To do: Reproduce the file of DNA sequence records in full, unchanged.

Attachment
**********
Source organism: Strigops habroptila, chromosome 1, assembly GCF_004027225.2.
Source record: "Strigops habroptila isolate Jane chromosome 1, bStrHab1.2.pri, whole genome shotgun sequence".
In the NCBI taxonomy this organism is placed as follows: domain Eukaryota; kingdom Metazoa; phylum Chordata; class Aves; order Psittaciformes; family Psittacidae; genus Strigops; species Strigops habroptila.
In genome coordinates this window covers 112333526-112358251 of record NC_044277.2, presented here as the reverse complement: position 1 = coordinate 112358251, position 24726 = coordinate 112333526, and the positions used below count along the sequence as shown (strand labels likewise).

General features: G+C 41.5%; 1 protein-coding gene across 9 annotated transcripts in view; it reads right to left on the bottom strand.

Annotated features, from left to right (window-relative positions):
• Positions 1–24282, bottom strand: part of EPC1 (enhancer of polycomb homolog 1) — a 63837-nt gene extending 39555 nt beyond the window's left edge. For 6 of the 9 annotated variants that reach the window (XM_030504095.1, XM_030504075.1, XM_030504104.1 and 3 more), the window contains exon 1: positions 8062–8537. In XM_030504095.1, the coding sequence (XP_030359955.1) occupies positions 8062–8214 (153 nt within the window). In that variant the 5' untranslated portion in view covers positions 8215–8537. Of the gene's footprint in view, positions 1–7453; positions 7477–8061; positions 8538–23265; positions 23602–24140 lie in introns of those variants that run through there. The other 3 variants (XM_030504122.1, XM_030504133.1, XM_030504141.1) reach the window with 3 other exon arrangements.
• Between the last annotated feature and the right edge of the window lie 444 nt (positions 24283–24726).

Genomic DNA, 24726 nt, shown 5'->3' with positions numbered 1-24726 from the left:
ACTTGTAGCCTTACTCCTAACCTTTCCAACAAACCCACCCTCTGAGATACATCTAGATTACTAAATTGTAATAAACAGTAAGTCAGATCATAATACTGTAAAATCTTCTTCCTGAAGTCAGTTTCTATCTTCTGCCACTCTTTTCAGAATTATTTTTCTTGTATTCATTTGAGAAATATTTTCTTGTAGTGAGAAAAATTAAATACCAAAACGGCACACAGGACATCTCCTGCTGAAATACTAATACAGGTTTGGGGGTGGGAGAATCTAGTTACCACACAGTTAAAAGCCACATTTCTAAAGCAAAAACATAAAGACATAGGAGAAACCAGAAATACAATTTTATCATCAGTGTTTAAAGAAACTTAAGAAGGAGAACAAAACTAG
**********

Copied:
Source organism: Strigops habroptila, chromosome 1, assembly GCF_004027225.2.
Source record: "Strigops habroptila isolate Jane chromosome 1, bStrHab1.2.pri, whole genome shotgun sequence".
In the NCBI taxonomy this organism is placed as follows: domain Eukaryota; kingdom Metazoa; phylum Chordata; class Aves; order Psittaciformes; family Psittacidae; genus Strigops; species Strigops habroptila.
In genome coordinates this window covers 112333526-112358251 of record NC_044277.2, presented here as the reverse complement: position 1 = coordinate 112358251, position 24726 = coordinate 112333526, and the positions used below count along the sequence as shown (strand labels likewise).

General features: G+C 41.5%; 1 protein-coding gene across 9 annotated transcripts in view; it reads right to left on the bottom strand.

Annotated features, from left to right (window-relative positions):
• Positions 1–24282, bottom strand: part of EPC1 (enhancer of polycomb homolog 1) — a 63837-nt gene extending 39555 nt beyond the window's left edge. For 6 of the 9 annotated variants that reach the window (XM_030504095.1, XM_030504075.1, XM_030504104.1 and 3 more), the window contains exon 1: positions 8062–8537. In XM_030504095.1, the coding sequence (XP_030359955.1) occupies positions 8062–8214 (153 nt within the window). In that variant the 5' untranslated portion in view covers positions 8215–8537. Of the gene's footprint in view, positions 1–7453; positions 7477–8061; positions 8538–23265; positions 23602–24140 lie in introns of those variants that run through there. The other 3 variants (XM_030504122.1, XM_030504133.1, XM_030504141.1) reach the window with 3 other exon arrangements.
• Between the last annotated feature and the right edge of the window lie 444 nt (positions 24283–24726).

Genomic DNA, 24726 nt, shown 5'->3' with positions numbered 1-24726 from the left:
ACTTGTAGCCTTACTCCTAACCTTTCCAACAAACCCACCCTCTGAGATACATCTAGATTACTAAATTGTAATAAACAGTAAGTCAGATCATAATACTGTAAAATCTTCTTCCTGAAGTCAGTTTCTATCTTCTGCCACTCTTTTCAGAATTATTTTTCTTGTATTCATTTGAGAAATATTTTCTTGTAGTGAGAAAAATTAAATACCAAAACGGCACACAGGACATCTCCTGCTGAAATACTAATACAGGTTTGGGGGTGGGAGAATCTAGTTACCACACAGTTAAAAGCCACATTTCTAAAGCAAAAACATAAAGACATAGGAGAAACCAGAAATACAATTTTATCATCAGTGTTTAAAGAAACTTAAGAAGGAGAACAAAACTAG